“This also evoked a strong position Norden has in response to the pervasive use of wall text, video documentary, brochures etc, which have become the norm of contemporary exhibitions. The urge of curators to make difficult work “accessible.” Perhaps the art world equivalent of “no child left behind.” And we all know what a disaster that has been.

“The minute you tell people what the work is about,” she said. “If an explanation is the point of entry (wall text or elaborately descriptive labels) then it is a guide to everything else you see. I don’t believe in ignoring what other people think of work but I feel that people should not be afraid of encountering what they see on its own terms or in context with other work.”

She discussed the intentions of an artist to have work seen in a particular way and the mandate to respect that. The installation and the manner in which the work is presented defines the art form of a curator. The mandate of the curator, however, is to respect how the artist wants us to experience the work. Clearly, many curators muck about with that. I agree strongly with Norden on that point and mostly don’t bother to read text on the walls and resent groups of visitors huddled around specific works listening to an art star on ubiquitous acoustaguides “explain” the work.

That effort may be counterproductive to encouraging visitors to have their own encounter. On the other hand, when I take students to museums they often convey engaging work that had previously been largely “invisible” to them. Just as I might benefit from having a musician “explain” a Mahler symphony. A high school student recently conveyed to me that when a work of literature is “explained to death” in class it “kills” the experience.

Are contemporary curators providing the short hand “Cliff Notes” for difficult contemporary work? In my avant-garde seminar, for example, students often convey frustration that I have not “explained” the work. There is the assumption that the professor should know the answers. I respond that it is the process and debate about the work that is important. Students must learn to deal with the manner in which the artist engages us. As the “consumer” or “critic” we have an opportunity and right to determine the degree and depth of our involvement. We can “pull the plug” or “hang in there.” Contemporary art challenges the limit of our attention span.”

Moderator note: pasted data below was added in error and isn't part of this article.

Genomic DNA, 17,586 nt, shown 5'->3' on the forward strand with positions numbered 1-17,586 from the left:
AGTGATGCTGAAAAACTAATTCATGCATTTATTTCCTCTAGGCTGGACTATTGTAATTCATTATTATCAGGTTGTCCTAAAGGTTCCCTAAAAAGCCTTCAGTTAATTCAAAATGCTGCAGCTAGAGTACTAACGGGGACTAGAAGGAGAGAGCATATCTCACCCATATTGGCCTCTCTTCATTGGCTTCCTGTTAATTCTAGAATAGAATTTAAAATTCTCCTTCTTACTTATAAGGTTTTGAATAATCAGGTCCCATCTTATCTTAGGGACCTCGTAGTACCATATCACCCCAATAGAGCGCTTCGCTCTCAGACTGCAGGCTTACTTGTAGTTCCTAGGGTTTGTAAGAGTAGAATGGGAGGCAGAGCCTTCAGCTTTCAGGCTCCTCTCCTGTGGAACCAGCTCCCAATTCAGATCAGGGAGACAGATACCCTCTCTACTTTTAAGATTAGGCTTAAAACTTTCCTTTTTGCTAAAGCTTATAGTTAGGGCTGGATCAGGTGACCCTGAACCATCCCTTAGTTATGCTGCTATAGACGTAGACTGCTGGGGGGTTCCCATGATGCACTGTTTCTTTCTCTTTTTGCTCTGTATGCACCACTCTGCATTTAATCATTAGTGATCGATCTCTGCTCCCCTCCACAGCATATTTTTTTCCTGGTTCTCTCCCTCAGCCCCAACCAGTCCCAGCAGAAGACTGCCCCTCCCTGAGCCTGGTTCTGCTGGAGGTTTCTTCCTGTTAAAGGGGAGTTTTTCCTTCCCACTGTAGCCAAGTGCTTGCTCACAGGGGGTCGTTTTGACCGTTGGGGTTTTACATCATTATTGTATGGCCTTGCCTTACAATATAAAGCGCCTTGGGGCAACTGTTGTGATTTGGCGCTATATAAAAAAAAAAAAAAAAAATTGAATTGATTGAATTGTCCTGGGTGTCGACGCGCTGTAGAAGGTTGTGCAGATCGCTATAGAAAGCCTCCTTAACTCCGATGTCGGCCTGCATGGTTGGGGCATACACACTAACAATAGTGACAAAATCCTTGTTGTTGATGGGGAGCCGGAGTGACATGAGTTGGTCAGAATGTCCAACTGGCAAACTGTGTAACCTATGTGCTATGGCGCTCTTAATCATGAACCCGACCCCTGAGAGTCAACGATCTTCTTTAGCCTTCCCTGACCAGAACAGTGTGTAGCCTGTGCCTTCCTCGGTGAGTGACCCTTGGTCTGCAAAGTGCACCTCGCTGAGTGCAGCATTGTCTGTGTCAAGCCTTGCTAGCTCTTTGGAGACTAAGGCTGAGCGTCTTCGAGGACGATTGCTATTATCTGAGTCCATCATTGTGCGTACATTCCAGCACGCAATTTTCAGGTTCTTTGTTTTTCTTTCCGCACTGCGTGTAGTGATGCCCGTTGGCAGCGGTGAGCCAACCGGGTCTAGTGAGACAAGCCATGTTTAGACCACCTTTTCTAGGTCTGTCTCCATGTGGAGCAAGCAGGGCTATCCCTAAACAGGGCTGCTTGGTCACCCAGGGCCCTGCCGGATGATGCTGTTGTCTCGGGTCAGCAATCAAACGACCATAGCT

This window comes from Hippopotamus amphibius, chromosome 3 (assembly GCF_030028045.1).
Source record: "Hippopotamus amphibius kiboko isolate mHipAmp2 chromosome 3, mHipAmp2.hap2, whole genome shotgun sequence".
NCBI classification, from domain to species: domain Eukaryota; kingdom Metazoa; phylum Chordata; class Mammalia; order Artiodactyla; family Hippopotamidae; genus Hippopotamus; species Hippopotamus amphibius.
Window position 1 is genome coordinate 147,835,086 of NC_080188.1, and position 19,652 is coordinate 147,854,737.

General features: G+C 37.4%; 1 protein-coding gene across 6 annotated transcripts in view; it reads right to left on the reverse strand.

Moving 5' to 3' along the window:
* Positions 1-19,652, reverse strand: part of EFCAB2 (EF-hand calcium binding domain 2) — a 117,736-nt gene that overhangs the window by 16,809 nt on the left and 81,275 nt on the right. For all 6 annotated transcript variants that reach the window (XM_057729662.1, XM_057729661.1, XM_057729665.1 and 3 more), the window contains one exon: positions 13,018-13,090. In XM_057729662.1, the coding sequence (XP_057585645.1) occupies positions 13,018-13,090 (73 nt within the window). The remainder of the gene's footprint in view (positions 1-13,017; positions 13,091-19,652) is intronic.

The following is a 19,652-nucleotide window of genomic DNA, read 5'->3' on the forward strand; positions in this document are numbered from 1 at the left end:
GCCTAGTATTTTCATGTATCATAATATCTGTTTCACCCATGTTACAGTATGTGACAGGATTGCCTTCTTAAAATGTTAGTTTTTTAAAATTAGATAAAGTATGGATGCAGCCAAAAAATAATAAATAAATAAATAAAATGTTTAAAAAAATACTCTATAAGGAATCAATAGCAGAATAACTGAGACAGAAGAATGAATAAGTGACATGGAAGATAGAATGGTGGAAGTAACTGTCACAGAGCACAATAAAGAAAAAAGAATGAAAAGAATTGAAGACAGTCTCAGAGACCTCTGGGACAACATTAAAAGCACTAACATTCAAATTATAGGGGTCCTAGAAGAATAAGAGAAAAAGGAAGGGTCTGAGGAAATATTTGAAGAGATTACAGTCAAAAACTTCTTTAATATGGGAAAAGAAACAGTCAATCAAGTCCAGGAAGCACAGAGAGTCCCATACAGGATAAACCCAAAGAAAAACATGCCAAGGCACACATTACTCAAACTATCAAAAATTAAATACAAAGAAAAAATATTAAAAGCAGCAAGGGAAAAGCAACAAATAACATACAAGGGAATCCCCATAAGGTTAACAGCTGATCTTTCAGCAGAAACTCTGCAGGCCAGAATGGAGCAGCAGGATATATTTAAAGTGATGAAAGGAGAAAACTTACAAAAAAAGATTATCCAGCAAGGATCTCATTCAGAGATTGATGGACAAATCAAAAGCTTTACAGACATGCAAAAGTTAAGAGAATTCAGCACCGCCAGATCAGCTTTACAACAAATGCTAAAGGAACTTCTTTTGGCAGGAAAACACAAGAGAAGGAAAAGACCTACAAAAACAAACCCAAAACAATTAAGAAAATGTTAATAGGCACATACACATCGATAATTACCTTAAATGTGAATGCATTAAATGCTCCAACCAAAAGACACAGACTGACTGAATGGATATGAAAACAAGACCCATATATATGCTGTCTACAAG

Read More

17 Jul


The space of the west, growing up in Eastern Oregon.

14 Jul

Statement Revision

I create work around socio-cultural and anthropological themes. My objects, installations and projects examine the datum plane of the viewer and the syntax of communication.

Proximity Syntax
My sculpture results primarily from acts of proximity adjustment. Through investigations in the studio, I build a syntax referred to as the art object. The sculpture can also be the introduction of an idea into a space.

When proximity adjustment is the method of creating sculpture, the materials and methods used to assemble, group or otherwise relate objects are of equal importance. The adjustment can involve changes to the object, the object’s environment, the context or location of the object or the way in which the object is displayed or referenced.

The placement of an idea into a proximity relationship is a conceptual act of sculpture. This may involve the presentation of an object/idea through words, symbols, situations and other media. The object/idea could be an art object, media such as sound or light or an even more elusive/intangible force.

Perceptive Senses
The work is perceived by the viewer with the sense doors; the thought of mind, the feel of touch, the hearing of sound, the seeing of light, and the fragrance or bouquet of smell or taste. Perhaps the art will access other senses such as the physical sense of balance felt by the inner ear, the acute sensitivity of pheromones or the empathic and intuitive senses.

When trying to describe sculpture beyond its formal characteristics the viewer enters a kind of interpretive quicksand. They ask “what is its purpose, its meaning, its value, its effect?” The first instinct of the mind is to compare new experiences with old experiences. (The eyes do not see without the mind. There is no sight without the thought of seeing.)

It is therefore necessary to unlearn a certain series of perceptual habits in order to successfully see not what the mind finds familiar in art, but rather what is actually there in the work we are examining.

Michael Paul Oman-Reagan, 2008

13 Jul

Studio Notes

List of Rejected Titles (July 12)

“Insulting in its Lack of Formal Consideration”

“Models for Larger Sculptures I will Never Build”


07 Jul

Notes on the Objects

The objects are completed by their environment. The walls and surfaces called ‘background’ are part of the installation.

The objects are a practice in limitation. The construction and assemblage is defined by strict restrictions in technique and material.